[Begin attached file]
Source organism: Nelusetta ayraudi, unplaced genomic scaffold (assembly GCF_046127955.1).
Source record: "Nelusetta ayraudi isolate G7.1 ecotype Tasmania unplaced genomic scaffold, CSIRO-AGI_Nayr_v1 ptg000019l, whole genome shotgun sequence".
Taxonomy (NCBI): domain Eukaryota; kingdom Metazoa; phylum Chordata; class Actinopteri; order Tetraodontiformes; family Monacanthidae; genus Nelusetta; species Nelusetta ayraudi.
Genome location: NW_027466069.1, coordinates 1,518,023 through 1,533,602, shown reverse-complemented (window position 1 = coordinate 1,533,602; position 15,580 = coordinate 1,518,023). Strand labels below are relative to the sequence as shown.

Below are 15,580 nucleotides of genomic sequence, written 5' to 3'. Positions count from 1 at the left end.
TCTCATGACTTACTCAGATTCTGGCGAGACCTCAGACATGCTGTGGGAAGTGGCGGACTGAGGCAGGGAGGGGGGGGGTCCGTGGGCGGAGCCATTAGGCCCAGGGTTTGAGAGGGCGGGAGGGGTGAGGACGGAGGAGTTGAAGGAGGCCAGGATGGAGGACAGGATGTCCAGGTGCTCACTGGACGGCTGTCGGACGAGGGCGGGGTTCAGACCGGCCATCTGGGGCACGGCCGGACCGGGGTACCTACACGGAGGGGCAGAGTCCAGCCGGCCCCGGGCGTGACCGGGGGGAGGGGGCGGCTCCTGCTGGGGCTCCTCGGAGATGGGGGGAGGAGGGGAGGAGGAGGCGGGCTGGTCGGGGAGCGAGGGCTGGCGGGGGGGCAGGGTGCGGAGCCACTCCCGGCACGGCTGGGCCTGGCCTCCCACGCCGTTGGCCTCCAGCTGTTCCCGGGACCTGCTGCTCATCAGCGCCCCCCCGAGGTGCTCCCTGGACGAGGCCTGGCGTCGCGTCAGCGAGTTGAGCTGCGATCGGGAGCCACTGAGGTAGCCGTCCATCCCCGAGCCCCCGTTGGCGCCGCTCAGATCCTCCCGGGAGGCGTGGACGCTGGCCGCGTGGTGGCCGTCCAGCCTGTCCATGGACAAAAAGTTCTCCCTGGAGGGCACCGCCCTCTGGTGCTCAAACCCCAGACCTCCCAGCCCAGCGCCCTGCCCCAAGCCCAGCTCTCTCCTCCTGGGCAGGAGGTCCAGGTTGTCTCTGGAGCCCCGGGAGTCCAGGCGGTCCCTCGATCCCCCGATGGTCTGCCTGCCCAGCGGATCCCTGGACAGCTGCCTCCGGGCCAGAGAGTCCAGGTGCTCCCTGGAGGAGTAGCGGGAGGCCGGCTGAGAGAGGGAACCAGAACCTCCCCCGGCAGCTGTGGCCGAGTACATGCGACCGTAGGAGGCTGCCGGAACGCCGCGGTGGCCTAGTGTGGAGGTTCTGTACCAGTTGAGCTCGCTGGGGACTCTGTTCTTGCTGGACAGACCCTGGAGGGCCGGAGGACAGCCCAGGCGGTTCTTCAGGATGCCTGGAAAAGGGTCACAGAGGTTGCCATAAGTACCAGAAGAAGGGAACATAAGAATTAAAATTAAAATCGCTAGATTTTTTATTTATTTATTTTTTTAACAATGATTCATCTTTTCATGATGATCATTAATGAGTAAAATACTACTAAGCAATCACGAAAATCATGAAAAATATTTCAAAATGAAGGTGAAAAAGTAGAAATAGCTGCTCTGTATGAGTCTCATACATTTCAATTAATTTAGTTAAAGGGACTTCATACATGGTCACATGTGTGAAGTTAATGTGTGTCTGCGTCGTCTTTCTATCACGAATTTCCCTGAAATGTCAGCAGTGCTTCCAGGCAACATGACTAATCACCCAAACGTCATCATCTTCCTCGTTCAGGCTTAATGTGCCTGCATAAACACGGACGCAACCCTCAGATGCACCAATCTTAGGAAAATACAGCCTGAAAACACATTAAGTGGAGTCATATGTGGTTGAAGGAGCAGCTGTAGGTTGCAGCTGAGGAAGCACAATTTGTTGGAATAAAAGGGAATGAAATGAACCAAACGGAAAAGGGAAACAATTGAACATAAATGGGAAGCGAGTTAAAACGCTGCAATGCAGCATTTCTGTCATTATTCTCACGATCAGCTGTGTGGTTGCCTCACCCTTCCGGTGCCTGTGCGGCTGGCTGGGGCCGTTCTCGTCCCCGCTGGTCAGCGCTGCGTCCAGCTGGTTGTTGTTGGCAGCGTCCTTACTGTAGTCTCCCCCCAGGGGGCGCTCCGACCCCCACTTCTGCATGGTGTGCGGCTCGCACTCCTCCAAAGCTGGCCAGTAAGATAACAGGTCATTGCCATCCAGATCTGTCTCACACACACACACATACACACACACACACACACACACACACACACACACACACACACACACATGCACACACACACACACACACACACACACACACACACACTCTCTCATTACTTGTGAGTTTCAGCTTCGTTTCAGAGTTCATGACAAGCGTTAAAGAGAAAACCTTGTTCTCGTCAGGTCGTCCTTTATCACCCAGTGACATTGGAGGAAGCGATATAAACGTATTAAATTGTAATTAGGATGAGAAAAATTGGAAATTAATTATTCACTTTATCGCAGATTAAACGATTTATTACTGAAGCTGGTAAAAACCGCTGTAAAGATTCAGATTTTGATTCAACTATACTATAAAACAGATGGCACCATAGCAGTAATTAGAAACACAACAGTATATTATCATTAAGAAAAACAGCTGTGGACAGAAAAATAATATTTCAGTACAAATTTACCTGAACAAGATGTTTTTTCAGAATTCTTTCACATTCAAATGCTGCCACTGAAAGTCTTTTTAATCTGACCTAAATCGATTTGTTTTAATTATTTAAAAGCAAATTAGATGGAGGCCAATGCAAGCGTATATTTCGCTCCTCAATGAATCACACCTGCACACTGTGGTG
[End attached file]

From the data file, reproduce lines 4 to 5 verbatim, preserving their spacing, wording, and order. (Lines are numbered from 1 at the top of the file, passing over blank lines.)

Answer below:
Genome location: NW_027466069.1, coordinates 1,518,023 through 1,533,602, shown reverse-complemented (window position 1 = coordinate 1,533,602; position 15,580 = coordinate 1,518,023). Strand labels below are relative to the sequence as shown.

Below are 15,580 nucleotides of genomic sequence, written 5' to 3'. Positions count from 1 at the left end.